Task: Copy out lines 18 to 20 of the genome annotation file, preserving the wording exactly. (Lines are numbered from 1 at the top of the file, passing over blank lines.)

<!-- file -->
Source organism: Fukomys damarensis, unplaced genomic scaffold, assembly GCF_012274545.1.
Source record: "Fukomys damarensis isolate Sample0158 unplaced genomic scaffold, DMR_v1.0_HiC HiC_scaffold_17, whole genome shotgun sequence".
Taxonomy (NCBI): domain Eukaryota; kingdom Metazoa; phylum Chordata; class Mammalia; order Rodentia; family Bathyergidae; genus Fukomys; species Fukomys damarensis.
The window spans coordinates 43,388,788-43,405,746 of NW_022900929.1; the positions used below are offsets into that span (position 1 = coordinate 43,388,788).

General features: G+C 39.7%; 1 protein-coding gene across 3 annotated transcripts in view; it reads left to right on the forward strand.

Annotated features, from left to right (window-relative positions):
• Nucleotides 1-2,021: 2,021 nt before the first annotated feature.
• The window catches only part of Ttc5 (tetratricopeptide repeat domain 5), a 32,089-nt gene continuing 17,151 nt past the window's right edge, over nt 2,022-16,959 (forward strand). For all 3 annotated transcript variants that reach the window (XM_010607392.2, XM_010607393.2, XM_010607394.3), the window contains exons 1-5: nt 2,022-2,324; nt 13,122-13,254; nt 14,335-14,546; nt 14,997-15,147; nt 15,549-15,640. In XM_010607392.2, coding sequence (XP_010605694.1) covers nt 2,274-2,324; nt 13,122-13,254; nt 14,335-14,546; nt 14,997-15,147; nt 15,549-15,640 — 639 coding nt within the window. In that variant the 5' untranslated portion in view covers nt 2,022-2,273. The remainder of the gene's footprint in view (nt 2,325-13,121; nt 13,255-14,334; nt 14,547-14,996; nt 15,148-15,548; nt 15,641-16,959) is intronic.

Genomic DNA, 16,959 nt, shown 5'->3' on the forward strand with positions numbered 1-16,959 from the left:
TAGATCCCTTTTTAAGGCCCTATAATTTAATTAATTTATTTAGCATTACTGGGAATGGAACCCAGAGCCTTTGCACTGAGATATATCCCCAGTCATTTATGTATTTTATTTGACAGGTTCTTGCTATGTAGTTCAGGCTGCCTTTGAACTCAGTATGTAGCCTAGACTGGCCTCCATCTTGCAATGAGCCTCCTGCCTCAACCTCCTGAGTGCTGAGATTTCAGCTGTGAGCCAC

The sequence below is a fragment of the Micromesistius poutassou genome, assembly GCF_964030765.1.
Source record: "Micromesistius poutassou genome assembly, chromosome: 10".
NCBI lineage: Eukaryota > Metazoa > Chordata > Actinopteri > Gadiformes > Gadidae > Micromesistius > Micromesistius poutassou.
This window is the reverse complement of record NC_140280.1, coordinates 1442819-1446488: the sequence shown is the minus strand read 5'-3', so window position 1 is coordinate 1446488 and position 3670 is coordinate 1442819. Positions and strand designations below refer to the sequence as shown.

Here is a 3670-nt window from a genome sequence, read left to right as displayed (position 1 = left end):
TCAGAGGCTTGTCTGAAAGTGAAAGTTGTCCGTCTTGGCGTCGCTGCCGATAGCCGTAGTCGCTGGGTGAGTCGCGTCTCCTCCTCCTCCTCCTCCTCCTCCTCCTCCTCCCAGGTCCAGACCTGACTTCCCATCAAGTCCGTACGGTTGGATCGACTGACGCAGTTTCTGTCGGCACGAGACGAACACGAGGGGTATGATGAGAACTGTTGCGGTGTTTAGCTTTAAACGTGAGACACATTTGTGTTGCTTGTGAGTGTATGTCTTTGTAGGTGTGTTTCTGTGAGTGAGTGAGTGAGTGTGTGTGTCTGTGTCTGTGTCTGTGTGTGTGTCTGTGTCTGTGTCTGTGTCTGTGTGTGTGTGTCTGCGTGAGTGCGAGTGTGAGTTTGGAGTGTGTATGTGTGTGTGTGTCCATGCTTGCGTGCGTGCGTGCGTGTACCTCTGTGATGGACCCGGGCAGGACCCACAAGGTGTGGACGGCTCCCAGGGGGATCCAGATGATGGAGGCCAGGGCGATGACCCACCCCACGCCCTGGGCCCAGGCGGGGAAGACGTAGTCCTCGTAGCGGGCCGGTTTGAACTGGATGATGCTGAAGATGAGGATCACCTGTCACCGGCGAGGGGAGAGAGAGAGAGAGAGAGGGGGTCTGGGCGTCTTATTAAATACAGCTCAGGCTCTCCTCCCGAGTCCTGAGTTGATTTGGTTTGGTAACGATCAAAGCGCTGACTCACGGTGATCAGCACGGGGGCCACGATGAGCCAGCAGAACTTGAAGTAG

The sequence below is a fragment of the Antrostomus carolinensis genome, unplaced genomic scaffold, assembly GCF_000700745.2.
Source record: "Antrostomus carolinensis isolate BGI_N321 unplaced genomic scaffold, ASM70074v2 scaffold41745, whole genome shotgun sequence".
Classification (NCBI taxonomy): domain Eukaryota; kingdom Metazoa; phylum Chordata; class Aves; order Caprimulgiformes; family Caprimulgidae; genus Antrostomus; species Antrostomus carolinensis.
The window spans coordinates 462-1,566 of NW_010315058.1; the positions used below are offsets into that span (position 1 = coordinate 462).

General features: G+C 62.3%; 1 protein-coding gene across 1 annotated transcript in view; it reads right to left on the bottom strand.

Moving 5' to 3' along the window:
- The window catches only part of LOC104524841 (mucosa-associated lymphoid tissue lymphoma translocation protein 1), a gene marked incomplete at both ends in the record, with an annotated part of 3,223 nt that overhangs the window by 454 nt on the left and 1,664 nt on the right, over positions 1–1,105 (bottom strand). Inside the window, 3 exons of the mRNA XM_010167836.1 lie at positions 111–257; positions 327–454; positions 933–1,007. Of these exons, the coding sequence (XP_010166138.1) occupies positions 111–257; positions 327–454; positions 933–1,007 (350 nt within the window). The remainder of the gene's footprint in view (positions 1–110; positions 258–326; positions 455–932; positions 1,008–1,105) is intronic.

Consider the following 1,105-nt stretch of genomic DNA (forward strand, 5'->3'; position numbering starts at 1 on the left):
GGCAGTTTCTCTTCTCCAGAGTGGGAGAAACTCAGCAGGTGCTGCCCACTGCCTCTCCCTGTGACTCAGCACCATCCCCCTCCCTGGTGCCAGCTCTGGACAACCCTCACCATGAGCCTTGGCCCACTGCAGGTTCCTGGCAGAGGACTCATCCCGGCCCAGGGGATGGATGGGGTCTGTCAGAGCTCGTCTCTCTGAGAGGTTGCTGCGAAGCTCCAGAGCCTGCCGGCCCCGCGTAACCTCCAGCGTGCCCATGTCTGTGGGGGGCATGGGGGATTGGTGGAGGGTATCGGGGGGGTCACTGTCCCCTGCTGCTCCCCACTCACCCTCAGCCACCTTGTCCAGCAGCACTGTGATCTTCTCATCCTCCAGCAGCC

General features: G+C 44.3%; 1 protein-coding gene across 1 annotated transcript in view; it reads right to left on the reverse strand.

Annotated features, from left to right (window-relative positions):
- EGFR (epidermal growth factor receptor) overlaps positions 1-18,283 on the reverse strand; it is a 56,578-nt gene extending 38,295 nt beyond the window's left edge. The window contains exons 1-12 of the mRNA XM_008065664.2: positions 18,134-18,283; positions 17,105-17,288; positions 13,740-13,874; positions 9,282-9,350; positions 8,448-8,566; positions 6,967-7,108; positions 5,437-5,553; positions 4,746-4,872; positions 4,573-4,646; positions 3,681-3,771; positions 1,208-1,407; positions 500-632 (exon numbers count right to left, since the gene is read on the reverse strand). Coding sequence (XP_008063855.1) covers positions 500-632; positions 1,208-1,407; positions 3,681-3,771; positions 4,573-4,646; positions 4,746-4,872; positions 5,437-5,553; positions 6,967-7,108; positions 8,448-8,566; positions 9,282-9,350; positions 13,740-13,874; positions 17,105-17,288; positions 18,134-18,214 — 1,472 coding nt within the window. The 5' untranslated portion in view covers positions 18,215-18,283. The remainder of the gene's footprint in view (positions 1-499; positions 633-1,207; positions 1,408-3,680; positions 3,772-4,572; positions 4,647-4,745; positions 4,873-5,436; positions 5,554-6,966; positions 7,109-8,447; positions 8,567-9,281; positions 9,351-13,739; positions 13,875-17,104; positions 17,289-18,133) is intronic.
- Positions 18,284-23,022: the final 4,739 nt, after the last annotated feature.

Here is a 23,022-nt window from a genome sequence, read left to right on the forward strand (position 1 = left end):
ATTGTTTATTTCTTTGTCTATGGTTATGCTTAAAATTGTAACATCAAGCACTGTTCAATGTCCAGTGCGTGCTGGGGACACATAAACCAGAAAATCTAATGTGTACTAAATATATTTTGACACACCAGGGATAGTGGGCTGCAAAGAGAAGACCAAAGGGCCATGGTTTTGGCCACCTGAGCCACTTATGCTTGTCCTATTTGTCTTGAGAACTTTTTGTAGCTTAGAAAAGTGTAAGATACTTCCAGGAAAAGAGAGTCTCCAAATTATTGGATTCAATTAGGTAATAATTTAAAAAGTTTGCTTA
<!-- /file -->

Source record: "Antrostomus carolinensis isolate BGI_N321 unplaced genomic scaffold, ASM70074v2 scaffold41745, whole genome shotgun sequence".
Classification (NCBI taxonomy): domain Eukaryota; kingdom Metazoa; phylum Chordata; class Aves; order Caprimulgiformes; family Caprimulgidae; genus Antrostomus; species Antrostomus carolinensis.
The window spans coordinates 462-1,566 of NW_010315058.1; the positions used below are offsets into that span (position 1 = coordinate 462).